Mr. Amory

Looking at the remainder of the work before us, we have a very full day's work tomorrow. I would very much hope that we could deal with the first two new Clauses tonight. I had a word with the right hon. Gentleman earlier and I do not remember any particular hour being mentioned. I would hope that these two new Clauses would not take more than a few moments.

Mr. Wilson

I am sorry if there has been any misunderstanding. We had our meeting before 3.30 this afternoon, when I explained to the Chancellor that I thought it might be possible to make a start with the new Clauses, while leaving the more contentious new Clauses for tomorrow. But that was only a goal or target. I did not envisage then that we should be talking about this at 1.40 a.m. If the Chancellor had wanted to make progress on the new Clauses there was an obligation on the Patronage Secretary to make some attempt to restrain the eloquence of the right hon. Gentleman's colleagues. Practically all the Amendments to the 14 Clauses with which we have dealt since 11 o'clock have been moved from the other side of the Committee. We on this side have greatly restrained ourselves in not putting Amendments on the Notice Paper in order to make progress, and it has been somewhat galling to my hon. Friends to have had some of the Amendments argued excessively by hon. Members opposite.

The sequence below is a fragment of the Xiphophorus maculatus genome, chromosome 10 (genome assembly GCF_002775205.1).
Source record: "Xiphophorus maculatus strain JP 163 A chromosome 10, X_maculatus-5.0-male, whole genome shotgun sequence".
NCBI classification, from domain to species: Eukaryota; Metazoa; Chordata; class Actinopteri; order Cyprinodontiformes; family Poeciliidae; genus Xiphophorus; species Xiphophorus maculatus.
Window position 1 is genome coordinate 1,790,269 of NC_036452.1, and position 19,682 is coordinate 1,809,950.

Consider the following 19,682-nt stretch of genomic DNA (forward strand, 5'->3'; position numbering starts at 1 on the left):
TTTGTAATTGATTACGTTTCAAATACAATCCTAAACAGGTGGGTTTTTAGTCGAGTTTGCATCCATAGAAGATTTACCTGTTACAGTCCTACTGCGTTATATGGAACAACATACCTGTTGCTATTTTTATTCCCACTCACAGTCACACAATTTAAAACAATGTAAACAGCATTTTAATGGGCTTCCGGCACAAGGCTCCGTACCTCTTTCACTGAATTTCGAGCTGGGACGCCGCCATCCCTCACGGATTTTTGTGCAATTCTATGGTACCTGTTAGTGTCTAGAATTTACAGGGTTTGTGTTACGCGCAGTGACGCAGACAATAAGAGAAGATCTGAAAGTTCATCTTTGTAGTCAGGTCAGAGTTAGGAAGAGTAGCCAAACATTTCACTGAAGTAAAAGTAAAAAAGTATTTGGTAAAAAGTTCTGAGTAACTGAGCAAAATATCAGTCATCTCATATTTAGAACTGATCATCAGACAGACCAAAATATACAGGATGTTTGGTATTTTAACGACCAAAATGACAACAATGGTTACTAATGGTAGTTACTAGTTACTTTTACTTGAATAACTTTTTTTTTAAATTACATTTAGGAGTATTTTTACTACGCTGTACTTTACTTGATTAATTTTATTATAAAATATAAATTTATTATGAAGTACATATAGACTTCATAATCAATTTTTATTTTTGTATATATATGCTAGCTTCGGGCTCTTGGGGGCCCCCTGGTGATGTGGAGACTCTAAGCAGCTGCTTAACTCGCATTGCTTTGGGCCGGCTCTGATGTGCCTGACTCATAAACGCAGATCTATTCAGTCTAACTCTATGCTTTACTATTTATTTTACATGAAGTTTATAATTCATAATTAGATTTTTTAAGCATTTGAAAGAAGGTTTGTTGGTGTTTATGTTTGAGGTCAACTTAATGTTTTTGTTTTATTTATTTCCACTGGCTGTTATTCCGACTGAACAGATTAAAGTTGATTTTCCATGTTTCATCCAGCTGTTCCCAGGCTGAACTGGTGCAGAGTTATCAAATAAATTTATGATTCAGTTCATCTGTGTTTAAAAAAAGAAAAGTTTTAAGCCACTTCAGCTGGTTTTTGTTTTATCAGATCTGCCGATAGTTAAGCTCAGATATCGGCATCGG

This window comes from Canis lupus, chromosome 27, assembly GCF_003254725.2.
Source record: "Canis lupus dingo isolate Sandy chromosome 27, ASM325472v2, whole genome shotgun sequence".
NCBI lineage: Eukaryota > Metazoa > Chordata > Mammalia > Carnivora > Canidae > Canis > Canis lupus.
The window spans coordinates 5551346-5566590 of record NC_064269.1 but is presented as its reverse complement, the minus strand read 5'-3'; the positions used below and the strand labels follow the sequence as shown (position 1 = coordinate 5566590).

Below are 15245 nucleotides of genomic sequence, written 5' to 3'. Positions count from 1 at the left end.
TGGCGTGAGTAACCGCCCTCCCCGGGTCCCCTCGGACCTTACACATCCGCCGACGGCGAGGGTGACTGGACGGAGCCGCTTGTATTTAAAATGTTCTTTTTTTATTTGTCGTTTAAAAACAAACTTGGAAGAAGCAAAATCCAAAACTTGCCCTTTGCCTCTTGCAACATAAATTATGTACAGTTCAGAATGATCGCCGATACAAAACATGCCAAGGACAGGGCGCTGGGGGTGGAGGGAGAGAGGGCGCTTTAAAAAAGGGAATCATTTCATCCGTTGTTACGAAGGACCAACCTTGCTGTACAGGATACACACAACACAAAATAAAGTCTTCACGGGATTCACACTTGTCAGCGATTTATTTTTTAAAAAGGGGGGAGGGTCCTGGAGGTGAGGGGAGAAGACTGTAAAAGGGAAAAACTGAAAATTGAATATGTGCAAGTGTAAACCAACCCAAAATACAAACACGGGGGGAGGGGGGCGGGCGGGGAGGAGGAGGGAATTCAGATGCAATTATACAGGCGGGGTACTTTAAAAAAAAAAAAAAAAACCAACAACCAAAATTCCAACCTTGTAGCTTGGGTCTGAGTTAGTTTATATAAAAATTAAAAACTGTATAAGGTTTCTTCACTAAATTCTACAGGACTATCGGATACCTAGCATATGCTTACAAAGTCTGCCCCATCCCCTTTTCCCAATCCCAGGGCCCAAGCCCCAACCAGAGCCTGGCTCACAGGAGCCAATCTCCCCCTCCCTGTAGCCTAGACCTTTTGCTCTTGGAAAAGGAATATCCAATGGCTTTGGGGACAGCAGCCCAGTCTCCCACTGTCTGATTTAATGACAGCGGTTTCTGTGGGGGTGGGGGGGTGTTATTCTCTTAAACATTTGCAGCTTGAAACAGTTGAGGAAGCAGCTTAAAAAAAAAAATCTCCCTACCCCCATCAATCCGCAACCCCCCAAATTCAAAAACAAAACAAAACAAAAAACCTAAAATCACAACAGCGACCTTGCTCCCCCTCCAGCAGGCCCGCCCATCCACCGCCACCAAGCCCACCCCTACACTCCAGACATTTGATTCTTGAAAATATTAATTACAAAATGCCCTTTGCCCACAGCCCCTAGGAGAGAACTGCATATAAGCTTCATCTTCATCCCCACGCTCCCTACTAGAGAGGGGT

I suggest to the Chancellor, therefore, that he does not attempt to make further progress tonight. The Committee is entitled to hear his explanations at a more reasonable hour of the day. We have given the Chancellor assurances about the time-table which we have fully kept throughout the Committee stage. At various times we have felt a good deal of optimism and thought that we might get on a little faster, as happened a fortnight ago. We had hoped to make great progress by a reasonable hour.